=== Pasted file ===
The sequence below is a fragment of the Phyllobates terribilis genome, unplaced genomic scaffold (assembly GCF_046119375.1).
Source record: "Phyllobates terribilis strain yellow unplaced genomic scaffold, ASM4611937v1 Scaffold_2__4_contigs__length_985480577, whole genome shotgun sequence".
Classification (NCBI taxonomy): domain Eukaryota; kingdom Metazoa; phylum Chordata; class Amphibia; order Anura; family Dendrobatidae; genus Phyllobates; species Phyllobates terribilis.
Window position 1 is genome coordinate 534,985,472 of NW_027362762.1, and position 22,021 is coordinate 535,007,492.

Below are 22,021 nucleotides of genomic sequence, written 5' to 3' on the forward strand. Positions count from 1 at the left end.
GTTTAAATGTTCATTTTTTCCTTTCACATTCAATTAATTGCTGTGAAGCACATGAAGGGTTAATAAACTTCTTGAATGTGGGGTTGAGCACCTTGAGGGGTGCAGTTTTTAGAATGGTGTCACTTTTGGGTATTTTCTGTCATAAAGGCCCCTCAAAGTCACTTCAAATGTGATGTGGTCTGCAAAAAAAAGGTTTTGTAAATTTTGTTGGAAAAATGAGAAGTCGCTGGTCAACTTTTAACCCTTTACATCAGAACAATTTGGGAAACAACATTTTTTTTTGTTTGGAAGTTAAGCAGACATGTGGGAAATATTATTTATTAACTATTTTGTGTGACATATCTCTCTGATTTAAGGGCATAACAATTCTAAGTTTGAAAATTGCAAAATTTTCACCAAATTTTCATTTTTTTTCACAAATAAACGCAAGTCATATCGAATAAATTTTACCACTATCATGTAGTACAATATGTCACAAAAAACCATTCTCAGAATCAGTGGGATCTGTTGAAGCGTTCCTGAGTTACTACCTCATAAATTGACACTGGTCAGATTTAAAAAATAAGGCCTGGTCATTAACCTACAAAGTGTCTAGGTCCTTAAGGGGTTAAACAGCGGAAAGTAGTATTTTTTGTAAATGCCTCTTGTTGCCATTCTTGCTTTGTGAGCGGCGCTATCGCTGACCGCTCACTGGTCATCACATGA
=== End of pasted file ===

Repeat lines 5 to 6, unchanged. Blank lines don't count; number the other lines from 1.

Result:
Below are 22,021 nucleotides of genomic sequence, written 5' to 3' on the forward strand. Positions count from 1 at the left end.
GTTTAAATGTTCATTTTTTCCTTTCACATTCAATTAATTGCTGTGAAGCACATGAAGGGTTAATAAACTTCTTGAATGTGGGGTTGAGCACCTTGAGGGGTGCAGTTTTTAGAATGGTGTCACTTTTGGGTATTTTCTGTCATAAAGGCCCCTCAAAGTCACTTCAAATGTGATGTGGTCTGCAAAAAAAAGGTTTTGTAAATTTTGTTGGAAAAATGAGAAGTCGCTGGTCAACTTTTAACCCTTTACATCAGAACAATTTGGGAAACAACATTTTTTTTTGTTTGGAAGTTAAGCAGACATGTGGGAAATATTATTTATTAACTATTTTGTGTGACATATCTCTCTGATTTAAGGGCATAACAATTCTAAGTTTGAAAATTGCAAAATTTTCACCAAATTTTCATTTTTTTTCACAAATAAACGCAAGTCATATCGAATAAATTTTACCACTATCATGTAGTACAATATGTCACAAAAAACCATTCTCAGAATCAGTGGGATCTGTTGAAGCGTTCCTGAGTTACTACCTCATAAATTGACACTGGTCAGATTTAAAAAATAAGGCCTGGTCATTAACCTACAAAGTGTCTAGGTCCTTAAGGGGTTAAACAGCGGAAAGTAGTATTTTTTGTAAATGCCTCTTGTTGCCATTCTTGCTTTGTGAGCGGCGCTATCGCTGACCGCTCACTGGTCATCACATGA